• Hi Anneli! Coronado is beautiful — I don’t blame you for wanting to live there! As for your Qs, we don’t share our budget, but I think $40K is doable if you find a low-rent home or own a home outright, but it could be tough in high rent areas (which is now most of the state). And I think you’ll have to try several landlords until you find one who is comfortable accepting passive income instead of active income, but if you explain the situation in your application and show documentation (brokerage statements, bank statements, etc.), I think you’d be sure to find one who would work with you. (As a landlord myself, I’d LOVE to see a tenant application from someone with a lot saved because it would suggest a high level of responsibility in all things!)

  15. “We didn’t want to risk spending all our good years at the office.”

    Love this, and it really sums up how risk works. Risk rarely can be eliminated: usually only mitigated. And when we embrace the idea of opportunity costs, that doing one thing necessarily means you’re not doing some other thing, then risk starts to look more like a trade. I can avoid this risk over there, sure, but then that means I’m probably embracing this new risk over here.

    Choose your own risky adventure, folks.

  16. I’ve been working on leaning into fear and uncertainty lately since I’ve spent a lot of time avoiding it instead, to no benefit to myself. It definitely helps to realize that fear is NEVER going to go away, so might as well take that and do something useful with it instead of constantly hiding from it.

    FIRE is a long way away, so guess my most immediate financial fear (besides the ever-present losing my job suddenly) is watching the market continue to drop and practically my entire net worth with it. And it would be an interesting test of my fortitude since I’ve only ever invested in a bull market. But I’ve read enough about investing (and about the opportunity cost of losing money via savings!) to know to stay the course. This is the brand of risk I’ve chosen, after all!

    • Yeah, I’m with you! I think we’re taught to try to beat fear or any other negative emotion instead of managing it, and that’s rarely realistic. I find it much more freeing to acknowledge that that fear is most likely going to stick around in some form. And I love how you put that last line — you have to choose some risk (though not everyone realizes that!), so I admire you for recognizing the downsides that come with your particular brand. ;-) (If only there was an option with nothing but upside! Hahahaha.)

  17. Love “The War of Art’! Helped us a ton when we first started writing. Turns out it worked because getting published is no easy feat, but showing up really is half the battle.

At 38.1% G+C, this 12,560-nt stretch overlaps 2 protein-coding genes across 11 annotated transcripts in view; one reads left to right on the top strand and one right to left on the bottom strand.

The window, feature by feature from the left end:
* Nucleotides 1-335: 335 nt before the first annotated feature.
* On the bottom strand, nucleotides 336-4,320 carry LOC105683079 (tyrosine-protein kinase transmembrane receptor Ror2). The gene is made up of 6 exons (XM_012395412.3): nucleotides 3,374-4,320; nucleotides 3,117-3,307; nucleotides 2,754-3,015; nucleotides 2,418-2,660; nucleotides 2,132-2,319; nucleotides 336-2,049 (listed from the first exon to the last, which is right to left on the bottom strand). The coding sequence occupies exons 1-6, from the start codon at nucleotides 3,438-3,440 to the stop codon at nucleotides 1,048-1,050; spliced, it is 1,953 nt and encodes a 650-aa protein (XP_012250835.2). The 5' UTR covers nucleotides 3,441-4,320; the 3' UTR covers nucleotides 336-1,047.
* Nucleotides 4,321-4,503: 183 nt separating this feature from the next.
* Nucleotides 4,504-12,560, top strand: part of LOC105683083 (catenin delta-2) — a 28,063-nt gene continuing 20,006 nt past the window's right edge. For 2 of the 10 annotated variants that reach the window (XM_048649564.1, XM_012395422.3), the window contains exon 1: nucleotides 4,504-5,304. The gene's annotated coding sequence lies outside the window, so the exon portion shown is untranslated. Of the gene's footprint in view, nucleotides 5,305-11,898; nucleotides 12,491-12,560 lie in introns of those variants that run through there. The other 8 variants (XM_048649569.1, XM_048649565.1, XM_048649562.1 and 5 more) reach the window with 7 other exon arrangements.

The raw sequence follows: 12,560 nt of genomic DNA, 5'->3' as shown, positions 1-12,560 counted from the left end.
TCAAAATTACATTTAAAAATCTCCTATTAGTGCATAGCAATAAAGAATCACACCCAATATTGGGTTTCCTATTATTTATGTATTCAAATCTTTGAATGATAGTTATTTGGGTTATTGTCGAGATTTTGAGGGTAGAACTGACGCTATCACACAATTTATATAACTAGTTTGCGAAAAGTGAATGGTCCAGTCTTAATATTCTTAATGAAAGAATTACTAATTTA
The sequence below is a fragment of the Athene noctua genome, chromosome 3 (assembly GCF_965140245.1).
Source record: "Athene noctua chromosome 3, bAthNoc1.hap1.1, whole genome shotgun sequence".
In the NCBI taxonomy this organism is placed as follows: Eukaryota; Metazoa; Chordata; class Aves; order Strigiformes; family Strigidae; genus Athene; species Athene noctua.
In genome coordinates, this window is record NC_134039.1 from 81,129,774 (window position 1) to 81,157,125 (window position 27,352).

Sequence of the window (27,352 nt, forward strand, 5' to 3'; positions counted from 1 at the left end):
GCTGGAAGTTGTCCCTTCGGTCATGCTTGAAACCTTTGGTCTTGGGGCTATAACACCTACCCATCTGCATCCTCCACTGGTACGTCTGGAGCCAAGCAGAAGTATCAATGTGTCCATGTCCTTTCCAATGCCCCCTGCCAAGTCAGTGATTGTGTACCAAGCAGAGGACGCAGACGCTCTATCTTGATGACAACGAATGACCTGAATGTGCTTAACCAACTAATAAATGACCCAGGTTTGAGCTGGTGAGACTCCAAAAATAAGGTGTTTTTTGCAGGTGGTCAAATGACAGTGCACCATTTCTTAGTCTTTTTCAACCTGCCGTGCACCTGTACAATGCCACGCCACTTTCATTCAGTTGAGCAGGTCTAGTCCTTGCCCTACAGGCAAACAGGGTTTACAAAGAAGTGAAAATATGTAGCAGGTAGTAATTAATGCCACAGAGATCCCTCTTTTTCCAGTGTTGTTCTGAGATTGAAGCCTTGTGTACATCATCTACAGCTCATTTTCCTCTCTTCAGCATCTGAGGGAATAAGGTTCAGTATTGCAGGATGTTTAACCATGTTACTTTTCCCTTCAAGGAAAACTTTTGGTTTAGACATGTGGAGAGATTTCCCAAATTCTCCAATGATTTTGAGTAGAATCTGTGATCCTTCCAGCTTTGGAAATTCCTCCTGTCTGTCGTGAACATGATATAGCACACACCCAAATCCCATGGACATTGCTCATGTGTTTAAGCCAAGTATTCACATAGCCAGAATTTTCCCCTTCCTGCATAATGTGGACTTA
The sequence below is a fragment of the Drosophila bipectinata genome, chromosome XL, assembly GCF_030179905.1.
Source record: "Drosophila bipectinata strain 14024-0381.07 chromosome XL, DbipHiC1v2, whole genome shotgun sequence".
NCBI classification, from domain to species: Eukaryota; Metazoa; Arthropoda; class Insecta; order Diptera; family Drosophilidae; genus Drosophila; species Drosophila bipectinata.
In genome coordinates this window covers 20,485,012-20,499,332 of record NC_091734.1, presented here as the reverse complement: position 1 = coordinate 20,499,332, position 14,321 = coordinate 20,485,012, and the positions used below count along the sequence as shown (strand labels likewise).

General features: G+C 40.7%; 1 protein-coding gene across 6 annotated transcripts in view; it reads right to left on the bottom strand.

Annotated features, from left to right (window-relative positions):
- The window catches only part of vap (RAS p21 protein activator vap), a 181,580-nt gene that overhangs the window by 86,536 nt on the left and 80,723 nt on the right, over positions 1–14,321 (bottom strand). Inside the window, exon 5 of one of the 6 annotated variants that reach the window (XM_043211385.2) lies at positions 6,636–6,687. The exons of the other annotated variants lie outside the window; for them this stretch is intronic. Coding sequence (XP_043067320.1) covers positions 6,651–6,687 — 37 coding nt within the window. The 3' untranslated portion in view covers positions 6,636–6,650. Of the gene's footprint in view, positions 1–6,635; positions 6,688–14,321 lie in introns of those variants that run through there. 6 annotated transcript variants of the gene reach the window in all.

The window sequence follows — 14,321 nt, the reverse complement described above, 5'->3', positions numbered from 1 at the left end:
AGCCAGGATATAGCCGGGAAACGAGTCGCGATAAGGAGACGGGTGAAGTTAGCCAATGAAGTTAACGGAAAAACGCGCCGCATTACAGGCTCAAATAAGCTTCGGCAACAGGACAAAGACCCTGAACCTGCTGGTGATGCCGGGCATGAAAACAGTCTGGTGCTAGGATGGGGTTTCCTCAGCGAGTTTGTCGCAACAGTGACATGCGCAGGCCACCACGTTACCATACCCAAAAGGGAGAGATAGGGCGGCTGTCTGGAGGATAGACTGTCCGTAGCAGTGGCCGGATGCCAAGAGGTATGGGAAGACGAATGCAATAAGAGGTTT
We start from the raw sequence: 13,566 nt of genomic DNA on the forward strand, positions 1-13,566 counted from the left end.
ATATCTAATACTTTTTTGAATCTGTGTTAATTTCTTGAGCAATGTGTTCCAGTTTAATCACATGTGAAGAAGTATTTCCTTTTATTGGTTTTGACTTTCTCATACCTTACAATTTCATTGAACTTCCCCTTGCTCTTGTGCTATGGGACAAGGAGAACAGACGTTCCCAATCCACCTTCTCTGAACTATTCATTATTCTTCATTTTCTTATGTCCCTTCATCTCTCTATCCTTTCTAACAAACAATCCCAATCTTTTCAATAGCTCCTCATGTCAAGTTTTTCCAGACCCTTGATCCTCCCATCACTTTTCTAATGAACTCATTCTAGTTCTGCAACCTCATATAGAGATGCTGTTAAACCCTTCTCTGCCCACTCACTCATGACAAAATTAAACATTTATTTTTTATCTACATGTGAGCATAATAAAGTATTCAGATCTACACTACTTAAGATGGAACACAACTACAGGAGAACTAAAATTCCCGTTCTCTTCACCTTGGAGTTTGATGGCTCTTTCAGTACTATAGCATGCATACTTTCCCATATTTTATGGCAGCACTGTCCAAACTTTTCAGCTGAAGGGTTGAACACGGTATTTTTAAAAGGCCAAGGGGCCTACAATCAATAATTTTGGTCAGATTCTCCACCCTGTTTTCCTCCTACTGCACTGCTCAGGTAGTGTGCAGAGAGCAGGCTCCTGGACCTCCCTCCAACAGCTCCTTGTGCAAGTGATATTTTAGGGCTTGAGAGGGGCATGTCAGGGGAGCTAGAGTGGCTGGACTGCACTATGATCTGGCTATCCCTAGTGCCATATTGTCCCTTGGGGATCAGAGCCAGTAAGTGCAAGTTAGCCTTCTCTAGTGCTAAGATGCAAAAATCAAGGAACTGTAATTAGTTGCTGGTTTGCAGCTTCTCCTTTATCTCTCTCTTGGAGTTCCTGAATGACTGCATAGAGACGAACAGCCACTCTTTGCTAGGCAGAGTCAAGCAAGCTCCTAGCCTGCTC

I was terrified too when we first retired in 2015, but gradually that fear went as away we gained experience and managed our risks. The longer you stay retired, the more confident you become. It’s the same with anything else you don’t have experience with. It’s scary in the beginning because you don’t know what to expect but once you get used to it, it gets easier. Things are always scarier in our heads than they are in reality.

    • Yes! That’s the best blogging advice I can give anyone: Do the work. Show up and commit the time and write, and don’t think this is something you can do in tiny bursts of time here and there. If that’s what you’re prepared to devote to this, then focus on Twitter instead. ;-)

      And I have no doubt that some of our (mostly my) fear will lessen over time, but I also know myself well enough to know that it won’t ever go entirely away, because we’ll never be able to see the future. (Though if I’m wrong about that, I’ll be stoked!) I definitely look forward to building more and more of that confidence, though!

  18. So much fear and so many BIG question marks in my life right now. Buying a bigger house, the health of my parent, finally opening a brokerage account only to have the markets do crazy things… Your comments about fear remind me a lot of the evolution of my thoughts on grief in the past 6 months. It’s not something you “overcome” – it sticks with you, and, at times, can be totally paralyzing. But it is something you need to push through. That doesn’t mean you’ll never feel fear/grief again about the same situation, but mental toughness IS a learned trait, and something I need to practice more often. Same with goal setting and making decisions!! These are skills you can improve, by understanding risks, contingencies, and your own fears surrounding the various paths forward.

    • All so well said! And I know you’ve got a lot on your plate and on your mind these days, in addition to dealing with some grief and big expenses in the very recent past, too. As you said, you can’t defeat this stuff, and have to find a way to live your life anyway. I’m cheering you on from over here, if that helps. :-)

  19. I love this post. It applies so well to real estate investing also. There are plenty of people who sit paralyzed on the sidelines in fear because it feels so risky. And I get it! But if you don’t use the fear to gain as much knowledge as you can, but then push through it and jump in, you will always be stuck on the sidelines. Congrats on your big bold step in to early retirement and Godspeed!